One woman's story of inspiration as she plants seeds of joy, prosperity and love in Haripur
By Rida Naqvi, Communications Officer, MEDA Pakistan
While Pakistan remains a rigidly patriarchal society, the rural woman confined to her four walls remains a dominant feature of the landscape. But over the years, exceptional women have emerged from their seclusion and taken the initiative to change their circumstances.
Afghanistan has been plagued by conflict and war for three decades, creating an unfortunate legacy: many of its 30 million people have few opportunities for education and employment, resulting in a low level of skills in the country’s workforce. Despite some economic gains in recent years, most Afghans continue to struggle financially, and an estimated 90% of Afghan families rely on informal employment to support themselves.
MEDA works hard to capture the impact we have on project clients and when building capacity with partner organizations, but sometimes, says Julie Redfern, vice president of financial services, “we forget we are having a significant effect on others, too.”
While at times it may seem like the challenges of working in Haiti are insurmountable, on a recent trip MEDA president Allan Sauder also saw lots of evidence of forward movement.
“I was delighted to meet Noberta Sainta, owner of Tatie's Home bakery, a woman with a big smile and dreams within her reach. She embodies the indomitable spirit that I witnessed in a country still struggling to rebuild after last year's devastating earthquake.“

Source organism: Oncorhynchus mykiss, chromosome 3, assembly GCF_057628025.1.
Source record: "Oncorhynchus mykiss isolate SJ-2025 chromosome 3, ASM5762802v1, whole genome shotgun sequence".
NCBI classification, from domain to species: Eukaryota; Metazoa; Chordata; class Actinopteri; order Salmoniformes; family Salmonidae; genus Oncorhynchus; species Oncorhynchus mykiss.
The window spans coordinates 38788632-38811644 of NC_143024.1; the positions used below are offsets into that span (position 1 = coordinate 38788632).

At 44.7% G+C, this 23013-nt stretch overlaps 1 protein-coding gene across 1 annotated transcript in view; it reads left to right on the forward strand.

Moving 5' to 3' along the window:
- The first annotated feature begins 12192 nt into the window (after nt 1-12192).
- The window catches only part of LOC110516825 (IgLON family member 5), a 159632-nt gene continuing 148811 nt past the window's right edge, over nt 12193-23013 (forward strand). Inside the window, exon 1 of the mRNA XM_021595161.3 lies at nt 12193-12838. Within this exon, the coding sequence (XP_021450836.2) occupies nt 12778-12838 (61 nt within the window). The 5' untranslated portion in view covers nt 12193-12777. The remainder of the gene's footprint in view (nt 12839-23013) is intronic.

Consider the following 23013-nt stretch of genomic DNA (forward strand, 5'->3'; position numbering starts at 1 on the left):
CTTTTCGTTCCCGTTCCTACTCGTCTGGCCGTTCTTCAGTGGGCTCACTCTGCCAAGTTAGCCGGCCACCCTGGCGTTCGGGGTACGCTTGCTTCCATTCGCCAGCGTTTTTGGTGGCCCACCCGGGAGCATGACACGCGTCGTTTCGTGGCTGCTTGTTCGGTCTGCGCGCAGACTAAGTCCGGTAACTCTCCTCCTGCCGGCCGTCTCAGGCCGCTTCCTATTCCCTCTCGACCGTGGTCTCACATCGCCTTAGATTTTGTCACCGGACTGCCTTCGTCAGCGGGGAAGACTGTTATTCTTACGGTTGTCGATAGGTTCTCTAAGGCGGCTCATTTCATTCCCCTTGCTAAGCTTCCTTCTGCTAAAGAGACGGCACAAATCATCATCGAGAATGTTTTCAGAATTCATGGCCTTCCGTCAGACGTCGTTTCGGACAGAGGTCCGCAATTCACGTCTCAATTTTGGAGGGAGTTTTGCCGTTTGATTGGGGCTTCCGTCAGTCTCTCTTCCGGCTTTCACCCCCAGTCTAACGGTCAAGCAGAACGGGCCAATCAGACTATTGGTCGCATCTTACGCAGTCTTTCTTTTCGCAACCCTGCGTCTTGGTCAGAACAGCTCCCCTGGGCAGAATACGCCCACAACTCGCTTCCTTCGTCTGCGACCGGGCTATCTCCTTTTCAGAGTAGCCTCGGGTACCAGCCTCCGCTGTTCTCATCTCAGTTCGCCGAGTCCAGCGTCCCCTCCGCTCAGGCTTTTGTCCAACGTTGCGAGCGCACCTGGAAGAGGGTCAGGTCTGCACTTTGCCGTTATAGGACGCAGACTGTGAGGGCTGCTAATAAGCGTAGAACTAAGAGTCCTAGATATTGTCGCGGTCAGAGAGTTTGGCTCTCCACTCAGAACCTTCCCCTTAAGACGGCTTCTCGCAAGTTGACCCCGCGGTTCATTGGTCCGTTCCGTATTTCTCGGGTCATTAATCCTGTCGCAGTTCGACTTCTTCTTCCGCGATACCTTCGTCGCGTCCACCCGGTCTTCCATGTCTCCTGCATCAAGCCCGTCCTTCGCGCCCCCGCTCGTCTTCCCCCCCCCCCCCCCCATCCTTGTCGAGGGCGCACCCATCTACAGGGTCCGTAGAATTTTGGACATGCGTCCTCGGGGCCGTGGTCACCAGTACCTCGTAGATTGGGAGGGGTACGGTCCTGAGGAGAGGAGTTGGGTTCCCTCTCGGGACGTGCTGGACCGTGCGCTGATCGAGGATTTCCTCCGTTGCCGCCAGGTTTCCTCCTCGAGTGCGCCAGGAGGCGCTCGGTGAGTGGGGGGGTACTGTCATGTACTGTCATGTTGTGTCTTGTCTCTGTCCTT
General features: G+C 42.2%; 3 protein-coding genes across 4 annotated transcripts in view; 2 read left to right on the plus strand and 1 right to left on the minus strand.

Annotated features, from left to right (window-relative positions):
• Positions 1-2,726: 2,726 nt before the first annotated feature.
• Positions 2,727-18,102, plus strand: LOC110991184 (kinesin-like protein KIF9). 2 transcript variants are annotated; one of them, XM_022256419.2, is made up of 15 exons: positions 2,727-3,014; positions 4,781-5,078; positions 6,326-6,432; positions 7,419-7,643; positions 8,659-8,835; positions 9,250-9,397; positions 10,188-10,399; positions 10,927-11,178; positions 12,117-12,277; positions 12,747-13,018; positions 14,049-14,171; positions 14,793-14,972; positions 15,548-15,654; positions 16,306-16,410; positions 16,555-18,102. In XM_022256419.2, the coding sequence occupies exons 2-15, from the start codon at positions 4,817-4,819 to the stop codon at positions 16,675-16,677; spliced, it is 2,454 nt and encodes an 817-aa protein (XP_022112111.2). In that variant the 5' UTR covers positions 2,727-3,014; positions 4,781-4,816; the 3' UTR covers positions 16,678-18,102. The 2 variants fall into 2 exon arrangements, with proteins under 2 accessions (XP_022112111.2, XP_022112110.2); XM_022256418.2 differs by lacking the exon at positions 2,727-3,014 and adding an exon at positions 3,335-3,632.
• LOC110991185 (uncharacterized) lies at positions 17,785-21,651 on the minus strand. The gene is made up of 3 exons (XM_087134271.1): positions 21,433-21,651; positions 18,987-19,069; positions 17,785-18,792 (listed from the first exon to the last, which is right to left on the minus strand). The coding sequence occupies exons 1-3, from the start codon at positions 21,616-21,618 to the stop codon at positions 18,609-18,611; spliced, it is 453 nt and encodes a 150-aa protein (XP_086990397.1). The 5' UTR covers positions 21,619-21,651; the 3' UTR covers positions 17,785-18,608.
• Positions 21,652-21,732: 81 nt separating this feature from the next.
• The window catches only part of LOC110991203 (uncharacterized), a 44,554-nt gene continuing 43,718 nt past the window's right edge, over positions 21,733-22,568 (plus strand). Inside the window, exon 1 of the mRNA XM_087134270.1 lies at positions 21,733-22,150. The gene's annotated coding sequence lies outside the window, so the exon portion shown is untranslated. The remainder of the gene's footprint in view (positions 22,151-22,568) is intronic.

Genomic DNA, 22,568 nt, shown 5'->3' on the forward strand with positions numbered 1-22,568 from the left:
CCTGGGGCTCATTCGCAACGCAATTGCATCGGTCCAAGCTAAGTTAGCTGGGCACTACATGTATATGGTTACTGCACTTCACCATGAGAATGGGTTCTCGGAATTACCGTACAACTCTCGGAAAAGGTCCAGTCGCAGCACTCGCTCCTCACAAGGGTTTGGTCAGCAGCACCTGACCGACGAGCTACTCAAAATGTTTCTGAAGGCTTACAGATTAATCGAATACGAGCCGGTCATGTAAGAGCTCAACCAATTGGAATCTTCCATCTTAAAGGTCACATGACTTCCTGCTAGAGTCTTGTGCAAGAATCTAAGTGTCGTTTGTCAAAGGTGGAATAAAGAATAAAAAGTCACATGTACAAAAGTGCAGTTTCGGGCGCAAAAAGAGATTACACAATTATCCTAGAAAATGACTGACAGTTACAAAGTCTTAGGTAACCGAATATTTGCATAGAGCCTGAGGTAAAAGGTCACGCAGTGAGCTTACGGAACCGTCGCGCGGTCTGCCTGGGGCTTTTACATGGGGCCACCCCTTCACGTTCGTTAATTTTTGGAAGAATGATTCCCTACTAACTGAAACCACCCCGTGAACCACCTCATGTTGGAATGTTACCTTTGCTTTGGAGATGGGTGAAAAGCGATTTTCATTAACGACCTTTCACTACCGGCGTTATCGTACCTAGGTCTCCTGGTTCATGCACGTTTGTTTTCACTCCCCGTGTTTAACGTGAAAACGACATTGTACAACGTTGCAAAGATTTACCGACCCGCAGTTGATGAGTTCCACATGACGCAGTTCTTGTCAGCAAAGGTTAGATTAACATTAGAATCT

Vendor thankful for support from the American people
MEDA is working with USAID in the scenic but war-torn Swat Valley in Pakistan to help 7,200 conflict-affected residents rebuild their lives after the area was overrun by the Taliban. The Entrepreneurs Livelihoods Recovery Program aims to revitalize economic activities in the region through the distribution of micro-grants and by purchasing local goods.
Young people in Morocco are starting to realize their hopes and dreams through MEDA’s YouthInvest program. In one year, 1,480 youth have completed the program’s 100 Hours to Success, which provides training in life skills, financial skills and entrepreneurship. Another 700 are now enrolled in the program.
MEDA is helping to give birth to a small economic revolution in a corner of South Asia’s “embroidery belt” through a three-year $1.2 million project in mountainous northern Balochistan, one of the most remote and impoverished areas of Pakistan.